Microsoft this week held their annual Build developer 3-day conference in San Francisco. The event forgoes any hardware announcement and instead focuses on new developer tools and outlines the future of Microsoft, Windows 10, Azure, and all of their various services.
Some of the big announcements at Build included Xbox controller support for phone, Universal Windows Platform (UWP) app development is open for the Xbox One, chaseable Live Tiles, Notification mirroring and Universal Dismiss.
Perhaps the biggest news was Microsoft making Xamarin entirely free for developers and the inclusion of Bash into Windows 10.
You can see all our Build coverage right here.
- Hands on with the latest version of HoloLens
- Microsoft talks up ‘conversations as a platform’ at Build 2016
- Hands-on with NexDock and Continuum with Windows 10 Mobile
April Fools Day was Friday, capping off a week of news that seemed too good to be true — or, at least too ridiculous to be taken seriously. From drink-delivering drone caddies and off-road rollerblades to movie theater gimmicks and hilariously overpriced juice boxes, this week had it all.
By Cat DiStasio
There are 1.2 billion people around the world do not have reliable access to fresh, potable water. That’s why advancements in water purification technology are so important. Fortunately, there are a lot of innovative folks working on creative ways to solve water-scarcity issues by developing new techniques, maximizing efficiency and sometimes even producing drinking water from thin air. Read on for six of the world’s most innovative water generators, from machines that collect H2O in the middle of the desert to a bike-mounted contraption that harnesses solar energy to collect water from the air as you ride.
I finally realized that Google Docs isn’t the best note-taking app. It’s too clunky for quickly jotting down notes about a project or interesting things I come across throughout the day.
So, I went to the Chrome Web Store and searched for a solution that was simple, easy to access, and had only the features I needed (syncing and sign-in were not important). Skeuomorphic designs were immediately disqualified.
If you need a fast, easy way to take notes in Chrome, here are the four apps and extensions worth considering.
With Google Keep, you can create color-coded notes that sync from Chrome to the Google Keep app for Android or for iOS. It’s a Chrome app — not an extension — that runs in a separate window. For the Type-As with an affinity for color-coding, Keep lets you set background colors for your notes and add labels for easy sorting.
Screenshot by Matt Elliott/CNET
Google Keep also supports checklists, but the feature is all-or-nothing — you can’t highlight, say, a few items under the header “Things to do today” and have only those items get the checkbox treatment. Instead, the header and all other lines of the note get checkboxes.
Other features include:
- Sharing notes via email.
- Adding images to notes.
- Setting reminders.
- Copy notes to Google Docs. (For the curious, a checkbox list on Google Keep becomes a bulleted list in Google Docs.)
The bottom line: Google Keep has a slick design, but might have too many features for minimalists. But if you aren’t afraid of color and want your notes synced with an iOS or Android app, it’s a good choice.
Papier is for very minimalist types. No account required. No mobile sync. No sharing. No lists. In fact, it’s just one long note.
Once you have the extension installed, just open a new tab in Chrome and there’s Papier. Formatting options are minimal: bold, italics, underline and strikethrough. And there’s a night mode that puts white text on a black background so that it’s easier on the eyes.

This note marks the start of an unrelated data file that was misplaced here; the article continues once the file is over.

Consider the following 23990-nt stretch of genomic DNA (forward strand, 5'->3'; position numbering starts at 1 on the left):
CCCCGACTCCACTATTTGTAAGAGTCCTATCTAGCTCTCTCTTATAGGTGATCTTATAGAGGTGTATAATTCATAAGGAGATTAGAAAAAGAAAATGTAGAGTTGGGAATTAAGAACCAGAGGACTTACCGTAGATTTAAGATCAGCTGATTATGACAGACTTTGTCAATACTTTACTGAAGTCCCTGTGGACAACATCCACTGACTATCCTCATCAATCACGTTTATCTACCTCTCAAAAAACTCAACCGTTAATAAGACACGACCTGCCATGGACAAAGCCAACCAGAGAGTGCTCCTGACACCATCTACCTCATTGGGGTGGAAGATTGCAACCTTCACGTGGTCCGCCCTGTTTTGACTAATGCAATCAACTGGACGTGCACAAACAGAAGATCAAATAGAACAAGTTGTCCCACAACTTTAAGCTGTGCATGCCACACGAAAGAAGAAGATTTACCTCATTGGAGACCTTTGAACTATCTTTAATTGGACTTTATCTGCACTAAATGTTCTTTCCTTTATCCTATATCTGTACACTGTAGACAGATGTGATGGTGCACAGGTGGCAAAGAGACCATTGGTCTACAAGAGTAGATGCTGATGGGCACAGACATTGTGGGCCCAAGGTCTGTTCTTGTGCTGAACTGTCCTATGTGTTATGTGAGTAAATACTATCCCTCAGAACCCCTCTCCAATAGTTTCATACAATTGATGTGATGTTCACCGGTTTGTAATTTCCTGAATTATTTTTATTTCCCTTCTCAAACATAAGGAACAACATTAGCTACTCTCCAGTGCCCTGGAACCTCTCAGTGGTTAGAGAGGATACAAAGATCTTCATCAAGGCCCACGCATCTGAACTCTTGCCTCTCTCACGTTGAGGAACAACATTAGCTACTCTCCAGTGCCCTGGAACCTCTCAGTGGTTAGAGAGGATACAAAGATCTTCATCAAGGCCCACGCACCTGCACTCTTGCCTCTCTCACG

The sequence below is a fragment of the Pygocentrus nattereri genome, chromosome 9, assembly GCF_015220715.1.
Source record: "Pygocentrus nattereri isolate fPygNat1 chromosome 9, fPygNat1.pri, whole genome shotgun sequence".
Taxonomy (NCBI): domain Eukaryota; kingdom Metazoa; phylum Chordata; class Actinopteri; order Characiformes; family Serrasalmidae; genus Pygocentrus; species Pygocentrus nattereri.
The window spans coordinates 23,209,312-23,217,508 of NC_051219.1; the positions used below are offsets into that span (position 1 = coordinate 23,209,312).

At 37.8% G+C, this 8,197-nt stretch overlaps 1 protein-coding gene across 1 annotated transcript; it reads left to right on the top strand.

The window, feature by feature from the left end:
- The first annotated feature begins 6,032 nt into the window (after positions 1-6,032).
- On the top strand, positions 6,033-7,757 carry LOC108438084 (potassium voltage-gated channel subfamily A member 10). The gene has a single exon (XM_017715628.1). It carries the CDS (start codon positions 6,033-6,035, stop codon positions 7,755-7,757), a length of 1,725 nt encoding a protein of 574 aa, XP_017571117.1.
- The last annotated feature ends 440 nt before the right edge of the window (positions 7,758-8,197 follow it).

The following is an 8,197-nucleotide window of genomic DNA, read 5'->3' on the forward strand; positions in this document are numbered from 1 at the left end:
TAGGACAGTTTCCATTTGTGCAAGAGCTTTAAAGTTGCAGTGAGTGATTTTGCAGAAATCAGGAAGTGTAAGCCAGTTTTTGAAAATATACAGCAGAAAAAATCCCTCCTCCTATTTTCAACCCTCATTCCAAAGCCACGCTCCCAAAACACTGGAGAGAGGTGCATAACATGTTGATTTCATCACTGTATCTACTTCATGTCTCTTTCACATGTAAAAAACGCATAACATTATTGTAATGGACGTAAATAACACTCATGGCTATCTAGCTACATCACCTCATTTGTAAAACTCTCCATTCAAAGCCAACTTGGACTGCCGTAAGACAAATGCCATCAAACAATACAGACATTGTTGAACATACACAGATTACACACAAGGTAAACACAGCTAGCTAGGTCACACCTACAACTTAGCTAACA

Screenshot by Matt Elliott/CNET
Your notes are autosaved. Just close the Papier tab and when you open another new tab, your notes reappear, just as you left them.
The bottom line: For my purposes, Papier is about as close to perfection as it gets. Really, the only thing I’d ask for is the ability to create checklists. For those who need note-syncing, Papier falls short.
Sticky Notes is a Chrome extension similar to Papier. It offers only one note and no syncing, no sharing, no lists and no need to create an account.
Instead of using a new tab, Sticky Notes installs a button to the right of Chrome’s URL bar. Click on it to bring up your note. You can choose between six sizes for the note page. There are also six background color choices, the least attractive of which is the default beige color.
Screenshot by Matt Elliott/CNET
The only formatting options are font and font size, but they are universal. That is, you can’t have a header in a larger font size and text below it in a smaller font size or in a different font style.
The bottom line: I applaud Sticky Notes for its simplicity, but the bright yellow button it installs is so garish that the extension takes a backseat to Papier. And like Papier, the lack of syncing might be a deal-breaker.
WorkFlowy takes hierarchical structure seriously. This Chrome app present a blank canvas where you can create seemingly simple bulleted lists. But when you start clicking around (or watch a few of WorkFlowy’s intro videos) you’ll realize that these are no ordinary bulleted lists. By clicking on a bullet, you can “zoom” in on an item to add even more detail.
Like Papier, WorkFlowy is just one long note, but the structuring options makes it more useful for managing multiple projects.
Screenshot by Matt Elliott/CNET
To use the app, you’ll need an account. Once you’re signed up, you can sync notes with the WorkFlowy Android or iOS app. You can also share notes, add tags, mark items as complete and search by keyword.
There is no reminder tool, but you can use tags such as #today or #tomorrow, for example, to keep track of when items are due.
The bottom line: WorkFlowy features a creative arrangement where you need to manage only a single note but also have the space to track different projects and tasks separately. For my simple note-taking needs, its flexibility and hierarchical power are overkill.
I’m sticking with Papier for now, but should I ever need to map out a complex project, WorkFlowy is where I’ll turn.